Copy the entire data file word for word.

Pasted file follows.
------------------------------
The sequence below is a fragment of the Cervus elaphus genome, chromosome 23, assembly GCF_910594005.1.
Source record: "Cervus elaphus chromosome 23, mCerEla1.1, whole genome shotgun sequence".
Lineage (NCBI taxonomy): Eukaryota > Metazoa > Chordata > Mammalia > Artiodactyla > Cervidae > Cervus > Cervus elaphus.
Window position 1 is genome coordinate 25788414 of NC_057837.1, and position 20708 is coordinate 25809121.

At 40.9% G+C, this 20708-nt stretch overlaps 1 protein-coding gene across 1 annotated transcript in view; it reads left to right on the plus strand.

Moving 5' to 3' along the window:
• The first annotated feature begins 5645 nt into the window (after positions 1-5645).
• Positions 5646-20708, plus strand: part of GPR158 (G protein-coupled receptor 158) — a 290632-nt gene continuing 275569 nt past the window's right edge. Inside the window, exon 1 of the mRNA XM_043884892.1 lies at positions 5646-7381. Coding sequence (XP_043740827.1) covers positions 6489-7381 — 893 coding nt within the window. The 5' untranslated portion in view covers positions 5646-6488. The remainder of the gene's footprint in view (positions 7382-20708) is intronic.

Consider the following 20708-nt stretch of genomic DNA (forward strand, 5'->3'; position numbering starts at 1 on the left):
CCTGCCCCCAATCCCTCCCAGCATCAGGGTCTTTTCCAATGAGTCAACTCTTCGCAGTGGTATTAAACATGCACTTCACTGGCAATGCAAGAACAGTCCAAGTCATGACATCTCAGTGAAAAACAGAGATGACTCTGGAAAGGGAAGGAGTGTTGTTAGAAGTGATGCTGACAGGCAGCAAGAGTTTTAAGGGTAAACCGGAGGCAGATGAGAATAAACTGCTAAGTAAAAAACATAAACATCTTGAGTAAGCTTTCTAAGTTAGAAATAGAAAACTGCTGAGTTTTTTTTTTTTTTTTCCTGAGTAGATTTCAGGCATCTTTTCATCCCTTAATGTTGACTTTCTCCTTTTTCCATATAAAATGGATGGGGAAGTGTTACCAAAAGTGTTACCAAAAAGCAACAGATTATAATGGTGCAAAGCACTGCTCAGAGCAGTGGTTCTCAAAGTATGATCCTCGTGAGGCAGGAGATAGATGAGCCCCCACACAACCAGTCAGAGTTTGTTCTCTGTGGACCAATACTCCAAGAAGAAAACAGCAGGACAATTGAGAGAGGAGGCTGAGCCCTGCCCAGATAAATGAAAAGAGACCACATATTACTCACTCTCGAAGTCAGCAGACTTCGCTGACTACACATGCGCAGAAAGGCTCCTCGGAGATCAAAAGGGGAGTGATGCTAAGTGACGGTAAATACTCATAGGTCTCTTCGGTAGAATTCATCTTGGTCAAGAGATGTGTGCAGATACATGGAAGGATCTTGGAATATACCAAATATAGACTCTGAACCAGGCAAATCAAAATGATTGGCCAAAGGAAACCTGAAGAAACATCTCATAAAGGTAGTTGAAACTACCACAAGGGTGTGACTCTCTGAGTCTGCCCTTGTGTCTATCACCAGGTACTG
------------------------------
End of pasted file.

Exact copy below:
The sequence below is a fragment of the Cervus elaphus genome, chromosome 23, assembly GCF_910594005.1.
Source record: "Cervus elaphus chromosome 23, mCerEla1.1, whole genome shotgun sequence".
Lineage (NCBI taxonomy): Eukaryota > Metazoa > Chordata > Mammalia > Artiodactyla > Cervidae > Cervus > Cervus elaphus.
Window position 1 is genome coordinate 25788414 of NC_057837.1, and position 20708 is coordinate 25809121.

At 40.9% G+C, this 20708-nt stretch overlaps 1 protein-coding gene across 1 annotated transcript in view; it reads left to right on the plus strand.

Moving 5' to 3' along the window:
• The first annotated feature begins 5645 nt into the window (after positions 1-5645).
• Positions 5646-20708, plus strand: part of GPR158 (G protein-coupled receptor 158) — a 290632-nt gene continuing 275569 nt past the window's right edge. Inside the window, exon 1 of the mRNA XM_043884892.1 lies at positions 5646-7381. Coding sequence (XP_043740827.1) covers positions 6489-7381 — 893 coding nt within the window. The 5' untranslated portion in view covers positions 5646-6488. The remainder of the gene's footprint in view (positions 7382-20708) is intronic.

Consider the following 20708-nt stretch of genomic DNA (forward strand, 5'->3'; position numbering starts at 1 on the left):
CCTGCCCCCAATCCCTCCCAGCATCAGGGTCTTTTCCAATGAGTCAACTCTTCGCAGTGGTATTAAACATGCACTTCACTGGCAATGCAAGAACAGTCCAAGTCATGACATCTCAGTGAAAAACAGAGATGACTCTGGAAAGGGAAGGAGTGTTGTTAGAAGTGATGCTGACAGGCAGCAAGAGTTTTAAGGGTAAACCGGAGGCAGATGAGAATAAACTGCTAAGTAAAAAACATAAACATCTTGAGTAAGCTTTCTAAGTTAGAAATAGAAAACTGCTGAGTTTTTTTTTTTTTTTTCCTGAGTAGATTTCAGGCATCTTTTCATCCCTTAATGTTGACTTTCTCCTTTTTCCATATAAAATGGATGGGGAAGTGTTACCAAAAGTGTTACCAAAAAGCAACAGATTATAATGGTGCAAAGCACTGCTCAGAGCAGTGGTTCTCAAAGTATGATCCTCGTGAGGCAGGAGATAGATGAGCCCCCACACAACCAGTCAGAGTTTGTTCTCTGTGGACCAATACTCCAAGAAGAAAACAGCAGGACAATTGAGAGAGGAGGCTGAGCCCTGCCCAGATAAATGAAAAGAGACCACATATTACTCACTCTCGAAGTCAGCAGACTTCGCTGACTACACATGCGCAGAAAGGCTCCTCGGAGATCAAAAGGGGAGTGATGCTAAGTGACGGTAAATACTCATAGGTCTCTTCGGTAGAATTCATCTTGGTCAAGAGATGTGTGCAGATACATGGAAGGATCTTGGAATATACCAAATATAGACTCTGAACCAGGCAAATCAAAATGATTGGCCAAAGGAAACCTGAAGAAACATCTCATAAAGGTAGTTGAAACTACCACAAGGGTGTGACTCTCTGAGTCTGCCCTTGTGTCTATCACCAGGTACTG